Clay County was left with a collective hole in its heart this past Saturday.
Gary Bright, who came to our community in 1983, ironically taking over the John T. Frank Funeral Home on April 1. Page Two of today’s paper will contain Gary’s obituary, but Gary was so much more than words could or ever will be able to convey.
Visiting with Barb, Kim, Greg and Josh at Barnes Hospital in St. Louis was eye opening for someone who felt he was as close to Gary as I did. The parade of people who came from everywhere just amazed me. Gary’s hand stretched far beyond Clay County.
Gary, like so many adults is somebody I really met through his children, Greg and Kim. I used to tease him about his lack of sports knowledge. I got to know Gary a little more when Kim was part of our powerlifting family. That was the first time I was a “victim” of his sense of humor. We were competing in Henderson, Kentucky and I got sick (big time.) Because of that, I would watch our athletes lift, call their next lift, then go back into the lobby of the motel and lay down. When the meet ended, I returned to the couch and fell soundly asleep. Mable woke me up later and on my right hip was one of Gary’s business cards. He had tagged me like a deer. Later he explained to me that it was so hard to get a body out of Kentucky, he thought it was best to go ahead and “mark” me.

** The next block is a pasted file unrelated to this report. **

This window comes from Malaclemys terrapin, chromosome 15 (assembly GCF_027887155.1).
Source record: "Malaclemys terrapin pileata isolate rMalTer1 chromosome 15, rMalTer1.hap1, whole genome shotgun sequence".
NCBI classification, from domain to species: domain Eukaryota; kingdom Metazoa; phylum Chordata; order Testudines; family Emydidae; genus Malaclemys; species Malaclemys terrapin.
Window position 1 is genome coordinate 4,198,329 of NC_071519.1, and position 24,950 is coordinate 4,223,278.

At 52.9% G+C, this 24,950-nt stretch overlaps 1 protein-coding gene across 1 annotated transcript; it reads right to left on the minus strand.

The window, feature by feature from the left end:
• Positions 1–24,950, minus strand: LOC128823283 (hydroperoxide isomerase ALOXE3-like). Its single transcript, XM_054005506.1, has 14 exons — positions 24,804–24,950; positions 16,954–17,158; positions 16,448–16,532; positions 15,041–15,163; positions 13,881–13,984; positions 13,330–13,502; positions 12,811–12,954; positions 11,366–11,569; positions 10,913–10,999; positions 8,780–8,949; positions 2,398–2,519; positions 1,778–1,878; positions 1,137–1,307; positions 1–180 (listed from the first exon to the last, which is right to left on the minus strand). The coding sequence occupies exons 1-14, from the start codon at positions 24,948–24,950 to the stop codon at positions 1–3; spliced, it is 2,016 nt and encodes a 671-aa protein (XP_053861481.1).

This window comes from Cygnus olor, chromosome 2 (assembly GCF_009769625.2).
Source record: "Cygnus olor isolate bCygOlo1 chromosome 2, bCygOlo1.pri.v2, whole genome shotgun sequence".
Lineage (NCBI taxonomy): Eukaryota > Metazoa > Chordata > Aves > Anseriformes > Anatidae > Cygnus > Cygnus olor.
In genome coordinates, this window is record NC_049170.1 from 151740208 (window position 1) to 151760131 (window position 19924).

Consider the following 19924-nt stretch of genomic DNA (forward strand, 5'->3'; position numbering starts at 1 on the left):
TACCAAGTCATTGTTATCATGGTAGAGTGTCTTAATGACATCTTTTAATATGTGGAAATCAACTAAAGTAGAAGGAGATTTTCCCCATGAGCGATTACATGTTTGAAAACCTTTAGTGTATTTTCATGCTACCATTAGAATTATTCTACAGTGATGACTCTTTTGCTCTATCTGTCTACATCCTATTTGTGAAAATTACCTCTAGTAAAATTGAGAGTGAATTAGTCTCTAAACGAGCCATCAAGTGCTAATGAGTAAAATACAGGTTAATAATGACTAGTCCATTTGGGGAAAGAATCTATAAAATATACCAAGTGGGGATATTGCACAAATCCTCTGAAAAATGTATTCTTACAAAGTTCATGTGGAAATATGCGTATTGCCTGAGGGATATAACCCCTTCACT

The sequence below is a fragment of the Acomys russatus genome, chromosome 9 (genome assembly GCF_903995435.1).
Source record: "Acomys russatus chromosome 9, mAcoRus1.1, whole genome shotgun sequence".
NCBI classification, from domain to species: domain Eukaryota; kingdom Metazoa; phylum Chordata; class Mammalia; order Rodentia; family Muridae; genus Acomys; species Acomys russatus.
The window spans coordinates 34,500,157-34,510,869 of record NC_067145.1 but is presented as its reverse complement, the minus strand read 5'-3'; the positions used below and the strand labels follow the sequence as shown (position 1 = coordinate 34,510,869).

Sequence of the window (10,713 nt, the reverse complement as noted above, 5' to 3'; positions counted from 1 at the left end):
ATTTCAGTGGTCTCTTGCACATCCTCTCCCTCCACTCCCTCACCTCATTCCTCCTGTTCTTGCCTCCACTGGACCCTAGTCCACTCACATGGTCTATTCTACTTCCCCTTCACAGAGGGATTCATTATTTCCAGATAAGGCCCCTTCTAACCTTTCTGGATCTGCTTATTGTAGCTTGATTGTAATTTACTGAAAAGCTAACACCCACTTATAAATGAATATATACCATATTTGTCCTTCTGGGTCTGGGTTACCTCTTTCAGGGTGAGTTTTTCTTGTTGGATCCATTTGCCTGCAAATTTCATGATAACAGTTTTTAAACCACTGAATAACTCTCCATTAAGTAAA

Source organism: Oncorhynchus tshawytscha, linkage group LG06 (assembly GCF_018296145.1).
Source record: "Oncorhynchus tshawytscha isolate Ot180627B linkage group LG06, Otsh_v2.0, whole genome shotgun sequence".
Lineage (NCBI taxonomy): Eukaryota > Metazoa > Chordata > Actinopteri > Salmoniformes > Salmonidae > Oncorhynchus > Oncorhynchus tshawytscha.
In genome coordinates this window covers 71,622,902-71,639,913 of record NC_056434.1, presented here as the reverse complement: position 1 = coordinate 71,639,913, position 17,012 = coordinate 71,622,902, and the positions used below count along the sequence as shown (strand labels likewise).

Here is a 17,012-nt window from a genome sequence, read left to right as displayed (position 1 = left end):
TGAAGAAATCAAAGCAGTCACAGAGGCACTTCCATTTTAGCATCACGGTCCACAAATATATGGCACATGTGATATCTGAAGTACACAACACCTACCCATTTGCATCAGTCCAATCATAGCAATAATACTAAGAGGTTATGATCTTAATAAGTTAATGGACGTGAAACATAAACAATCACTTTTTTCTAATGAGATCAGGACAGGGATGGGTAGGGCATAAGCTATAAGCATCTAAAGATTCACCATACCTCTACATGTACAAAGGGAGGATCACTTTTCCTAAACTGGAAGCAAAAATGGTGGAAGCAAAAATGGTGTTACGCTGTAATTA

Something that probably has gone unnoticed by some people is that Gary made the Mortuary Sciences cool. Think about our area and the number of young people who have gone into the field of Mortuary Science. Without thinking real hard, I can come up with probably more than a half dozen young men and women. That’s probably way off the chart of the national average. Why? Because of what I said before, Gary made it cool. I know as a kid and young adult, we had a variety of funeral homes serving Grafton, but I would have been hard pressed to have been able to identify any of those funeral home directors anywhere but at the funeral home and, if I had, it would have just been creepy. Being a funeral director carried a creepy connotation. That wasn’t the case with Gary. Little kids, teenagers and young adults knew who Gary was and liked him. When you not only pull off cool, but make it look as easy as Gary, you are in a league of your own.